Sydney Dance Company
The Sydney Dance Company is one of Australia's most successful and well-known contemporary dance companies. The company was founded in 1969 as the dance-in-education group Ballet in a Nutshell by Suzanne Musitz (Davidson), later changing its name to Athletes and Dancers, and Dance Company (NSW). In 1979 the company was renamed the Sydney Dance Company by its new artistic director Graeme Murphy, who had joined the Dance Company (NSW) in 1976.
The success of Murphy's tenure as artistic director, with fellow dancer, collaborator and wife Janet Vernon, has been compared to the dancer and choreographer Jerome Robbins because of the way he and his company has marketed dance to a wider audience, and brought contemporary dance into a more commercial arena.
Part of Murphy's success has been his wide-ranging taste in music and the eclectic choices of musical accompaniment he has made for his dance works. The breakthrough work Some Rooms (1983), which received enormous acclaim, featured a selection of existing music by composers Keith Jarrett, Joseph Canteloube, Francis Poulenc, Benjamin Britten and Samuel Barber, whereas other works featured newly commissioned original music. Hate (1982) had a score by noted Australian composer Carl Vine, and his successful 1985 production Boxes featured original music by composer and musician Iva Davies, who was then the lead singer with popular Australian rock band Icehouse.
Current Artistic Director Rafael Bonachela’s first commissioned work for the Company, 360°, was as a guest choreographer with the Company. Following his appointment in 2009 as Artistic Director he has premiered his new works we unfold (2009), 6 Breaths (2010), LANDforms (2011) and 2 One Another (2012); presented Australian premieres of his previous works Irony of Fate, Soledad, and The Land of Yes & The Land of No; and new commissions from guest choreographers Kenneth Kvarnstrom (Mercury 2009); Adam Linder (Are We That We Are 2010); Emanuel Gat (Satisfying Musical Moments 2010); and Jacopo Godani (Raw Models 2011).
In May 2007, the company announced that Tanja Liedtke would be its new artistic director; however on 17 August of that year Liedtke was accidentally killed after being struck by a garbage collection truck in an inner northern suburb of Sydney.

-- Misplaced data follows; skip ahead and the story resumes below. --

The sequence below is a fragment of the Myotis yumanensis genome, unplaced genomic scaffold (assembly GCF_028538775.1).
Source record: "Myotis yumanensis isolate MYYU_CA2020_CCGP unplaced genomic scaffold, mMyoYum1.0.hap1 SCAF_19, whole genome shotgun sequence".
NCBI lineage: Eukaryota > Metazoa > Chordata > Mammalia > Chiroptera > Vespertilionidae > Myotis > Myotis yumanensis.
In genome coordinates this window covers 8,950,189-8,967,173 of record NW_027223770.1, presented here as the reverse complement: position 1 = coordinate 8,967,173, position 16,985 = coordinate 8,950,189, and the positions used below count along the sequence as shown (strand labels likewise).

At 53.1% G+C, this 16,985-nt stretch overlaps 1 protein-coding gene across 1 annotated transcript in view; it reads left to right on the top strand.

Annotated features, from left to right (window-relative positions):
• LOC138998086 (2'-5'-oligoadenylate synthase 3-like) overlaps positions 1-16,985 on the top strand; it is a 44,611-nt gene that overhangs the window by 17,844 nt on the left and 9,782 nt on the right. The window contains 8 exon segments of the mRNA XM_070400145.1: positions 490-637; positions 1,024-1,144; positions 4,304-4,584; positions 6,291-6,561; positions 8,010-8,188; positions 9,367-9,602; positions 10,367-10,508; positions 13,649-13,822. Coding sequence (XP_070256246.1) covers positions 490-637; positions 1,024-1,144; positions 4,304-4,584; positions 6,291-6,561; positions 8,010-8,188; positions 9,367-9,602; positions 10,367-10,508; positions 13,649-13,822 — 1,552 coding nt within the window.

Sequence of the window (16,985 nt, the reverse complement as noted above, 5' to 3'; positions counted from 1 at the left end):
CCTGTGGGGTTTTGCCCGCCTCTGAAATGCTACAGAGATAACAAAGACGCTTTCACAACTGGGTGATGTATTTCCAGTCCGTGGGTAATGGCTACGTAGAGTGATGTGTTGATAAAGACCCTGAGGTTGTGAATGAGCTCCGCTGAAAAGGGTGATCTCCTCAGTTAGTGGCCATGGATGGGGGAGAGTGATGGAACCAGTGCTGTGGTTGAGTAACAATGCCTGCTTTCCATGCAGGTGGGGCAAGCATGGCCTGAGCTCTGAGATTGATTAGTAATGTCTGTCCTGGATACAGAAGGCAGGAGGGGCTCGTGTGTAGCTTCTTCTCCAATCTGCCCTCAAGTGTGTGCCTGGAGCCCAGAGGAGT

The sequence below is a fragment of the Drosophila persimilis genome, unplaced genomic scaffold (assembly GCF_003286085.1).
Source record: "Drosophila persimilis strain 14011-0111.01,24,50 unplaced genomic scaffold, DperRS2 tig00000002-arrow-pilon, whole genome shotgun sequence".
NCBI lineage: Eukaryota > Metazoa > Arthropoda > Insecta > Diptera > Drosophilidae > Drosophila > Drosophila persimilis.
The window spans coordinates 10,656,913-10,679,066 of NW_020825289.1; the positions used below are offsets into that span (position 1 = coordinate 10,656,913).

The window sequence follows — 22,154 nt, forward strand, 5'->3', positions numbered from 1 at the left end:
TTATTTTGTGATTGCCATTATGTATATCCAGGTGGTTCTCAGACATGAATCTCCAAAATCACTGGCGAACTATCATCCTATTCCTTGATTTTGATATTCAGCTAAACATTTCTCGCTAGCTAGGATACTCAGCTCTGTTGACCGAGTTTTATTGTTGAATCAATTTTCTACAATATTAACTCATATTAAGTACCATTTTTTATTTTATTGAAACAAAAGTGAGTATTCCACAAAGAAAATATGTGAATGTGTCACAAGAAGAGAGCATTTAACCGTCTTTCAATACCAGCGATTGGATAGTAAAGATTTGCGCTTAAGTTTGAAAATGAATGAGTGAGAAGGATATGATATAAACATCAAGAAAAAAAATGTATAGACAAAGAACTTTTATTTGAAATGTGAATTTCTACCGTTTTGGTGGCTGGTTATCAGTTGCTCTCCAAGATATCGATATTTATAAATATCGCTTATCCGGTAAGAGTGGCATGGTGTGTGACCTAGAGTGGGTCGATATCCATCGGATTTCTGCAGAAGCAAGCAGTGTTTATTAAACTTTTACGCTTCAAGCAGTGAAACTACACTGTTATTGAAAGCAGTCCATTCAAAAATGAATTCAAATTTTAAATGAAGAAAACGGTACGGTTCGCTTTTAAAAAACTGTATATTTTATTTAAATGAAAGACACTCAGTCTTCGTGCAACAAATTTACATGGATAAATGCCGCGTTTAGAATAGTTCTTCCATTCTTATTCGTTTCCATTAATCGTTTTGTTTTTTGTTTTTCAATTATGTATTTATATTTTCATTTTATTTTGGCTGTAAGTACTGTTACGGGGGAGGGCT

In December 2007, Executive Director Noel Staunton launched the company's 2008 season, announcing three guest choreographers, Meryl Tankard, Rafael Bonachela and Aszure Barton, to create new works for the company. Bonachela was subsequently appointed the Company's new Artistic Director.
In December 2008, Foxtel signed a three-year sponsorship of the company involving special broadcasts and incorporating the company into subscription television programs Australia's Next Top Model and Project Runway Australia.
In December 2009 Anne Dunn was appointed Executive Director of the Company.
Dancers and choreographers
Sydney Dance Company has launched the careers of several highly successful Australian dancers and choreographers, including
- Gideon Obarzanek, founder and former artistic director of Melbourne dance company Chunky Move
- Paul Mercurio who has gone on to make several movies including Strictly Ballroom which was directed by Baz Luhrmann.
- Stephen Page, now choreographer and director of Bangarra Dance Theatre
- Kim Walker, who spent ten years as Artistic Director of The Flying Fruit Fly Circus based in Albury, and took up the position of Executive Director at the National Aboriginal and Islander Skills Development Association (NAISDA) in 2007.
- Josef Brown, who has been playing the lead character Johnny Castle in the stage version of Dirty Dancing since it opened in Sydney in 2004
- Lawson, Valerie (4 May 2007). "Welcome to her brave new world". Sydney Morning Herald. Retrieved 10 August 2010.
- Lloyd, Tim (17 August 2007). "Dance director killed". Adelaide Now. Retrieved 10 August 2010.
- Knox, David (15 December 2008). "A waltz with Sydney Dance Company". tvtonight.com.au. Retrieved 10 August 2010.